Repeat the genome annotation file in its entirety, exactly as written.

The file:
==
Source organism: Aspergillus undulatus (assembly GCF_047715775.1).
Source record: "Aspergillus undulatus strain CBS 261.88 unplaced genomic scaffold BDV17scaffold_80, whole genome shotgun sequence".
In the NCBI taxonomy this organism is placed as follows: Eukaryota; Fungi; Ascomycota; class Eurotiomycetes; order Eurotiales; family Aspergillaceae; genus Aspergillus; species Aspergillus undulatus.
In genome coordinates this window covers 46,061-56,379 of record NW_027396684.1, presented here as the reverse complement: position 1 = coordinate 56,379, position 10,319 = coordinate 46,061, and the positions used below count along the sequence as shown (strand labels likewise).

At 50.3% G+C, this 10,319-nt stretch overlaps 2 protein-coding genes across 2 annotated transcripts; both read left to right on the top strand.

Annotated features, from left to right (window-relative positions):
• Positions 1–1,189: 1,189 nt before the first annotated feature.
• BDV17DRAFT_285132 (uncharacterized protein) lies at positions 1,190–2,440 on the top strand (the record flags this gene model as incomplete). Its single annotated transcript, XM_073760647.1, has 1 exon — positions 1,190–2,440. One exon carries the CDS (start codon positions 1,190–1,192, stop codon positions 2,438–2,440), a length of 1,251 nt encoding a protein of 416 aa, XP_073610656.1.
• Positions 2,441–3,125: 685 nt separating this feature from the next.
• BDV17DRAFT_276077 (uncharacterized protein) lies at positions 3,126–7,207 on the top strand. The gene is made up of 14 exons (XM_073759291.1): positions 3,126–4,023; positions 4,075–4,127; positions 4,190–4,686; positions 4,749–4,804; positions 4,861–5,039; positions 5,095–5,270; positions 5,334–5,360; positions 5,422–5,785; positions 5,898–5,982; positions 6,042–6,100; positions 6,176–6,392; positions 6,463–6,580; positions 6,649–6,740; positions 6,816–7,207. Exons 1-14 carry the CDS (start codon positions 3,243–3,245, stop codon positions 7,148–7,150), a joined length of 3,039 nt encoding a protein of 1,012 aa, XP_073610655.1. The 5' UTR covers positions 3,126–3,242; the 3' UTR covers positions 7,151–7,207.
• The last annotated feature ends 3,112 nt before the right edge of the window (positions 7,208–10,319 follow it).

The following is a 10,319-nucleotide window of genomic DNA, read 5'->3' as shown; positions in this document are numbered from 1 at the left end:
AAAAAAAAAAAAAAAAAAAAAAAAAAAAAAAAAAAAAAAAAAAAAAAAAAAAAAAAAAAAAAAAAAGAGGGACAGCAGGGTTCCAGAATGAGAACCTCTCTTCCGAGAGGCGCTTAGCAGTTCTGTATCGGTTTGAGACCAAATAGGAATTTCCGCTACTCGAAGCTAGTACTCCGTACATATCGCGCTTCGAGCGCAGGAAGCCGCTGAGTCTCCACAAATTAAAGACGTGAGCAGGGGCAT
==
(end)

Source organism: Aspergillus undulatus (assembly GCF_047715775.1).
Source record: "Aspergillus undulatus strain CBS 261.88 unplaced genomic scaffold BDV17scaffold_80, whole genome shotgun sequence".
In the NCBI taxonomy this organism is placed as follows: Eukaryota; Fungi; Ascomycota; class Eurotiomycetes; order Eurotiales; family Aspergillaceae; genus Aspergillus; species Aspergillus undulatus.
In genome coordinates this window covers 46,061-56,379 of record NW_027396684.1, presented here as the reverse complement: position 1 = coordinate 56,379, position 10,319 = coordinate 46,061, and the positions used below count along the sequence as shown (strand labels likewise).

At 50.3% G+C, this 10,319-nt stretch overlaps 2 protein-coding genes across 2 annotated transcripts; both read left to right on the top strand.

Annotated features, from left to right (window-relative positions):
• Positions 1–1,189: 1,189 nt before the first annotated feature.
• BDV17DRAFT_285132 (uncharacterized protein) lies at positions 1,190–2,440 on the top strand (the record flags this gene model as incomplete). Its single annotated transcript, XM_073760647.1, has 1 exon — positions 1,190–2,440. One exon carries the CDS (start codon positions 1,190–1,192, stop codon positions 2,438–2,440), a length of 1,251 nt encoding a protein of 416 aa, XP_073610656.1.
• Positions 2,441–3,125: 685 nt separating this feature from the next.
• BDV17DRAFT_276077 (uncharacterized protein) lies at positions 3,126–7,207 on the top strand. The gene is made up of 14 exons (XM_073759291.1): positions 3,126–4,023; positions 4,075–4,127; positions 4,190–4,686; positions 4,749–4,804; positions 4,861–5,039; positions 5,095–5,270; positions 5,334–5,360; positions 5,422–5,785; positions 5,898–5,982; positions 6,042–6,100; positions 6,176–6,392; positions 6,463–6,580; positions 6,649–6,740; positions 6,816–7,207. Exons 1-14 carry the CDS (start codon positions 3,243–3,245, stop codon positions 7,148–7,150), a joined length of 3,039 nt encoding a protein of 1,012 aa, XP_073610655.1. The 5' UTR covers positions 3,126–3,242; the 3' UTR covers positions 7,151–7,207.
• The last annotated feature ends 3,112 nt before the right edge of the window (positions 7,208–10,319 follow it).

The following is a 10,319-nucleotide window of genomic DNA, read 5'->3' as shown; positions in this document are numbered from 1 at the left end:
AAAAAAAAAAAAAAAAAAAAAAAAAAAAAAAAAAAAAAAAAAAAAAAAAAAAAAAAAAAAAAAAAAGAGGGACAGCAGGGTTCCAGAATGAGAACCTCTCTTCCGAGAGGCGCTTAGCAGTTCTGTATCGGTTTGAGACCAAATAGGAATTTCCGCTACTCGAAGCTAGTACTCCGTACATATCGCGCTTCGAGCGCAGGAAGCCGCTGAGTCTCCACAAATTAAAGACGTGAGCAGGGGCAT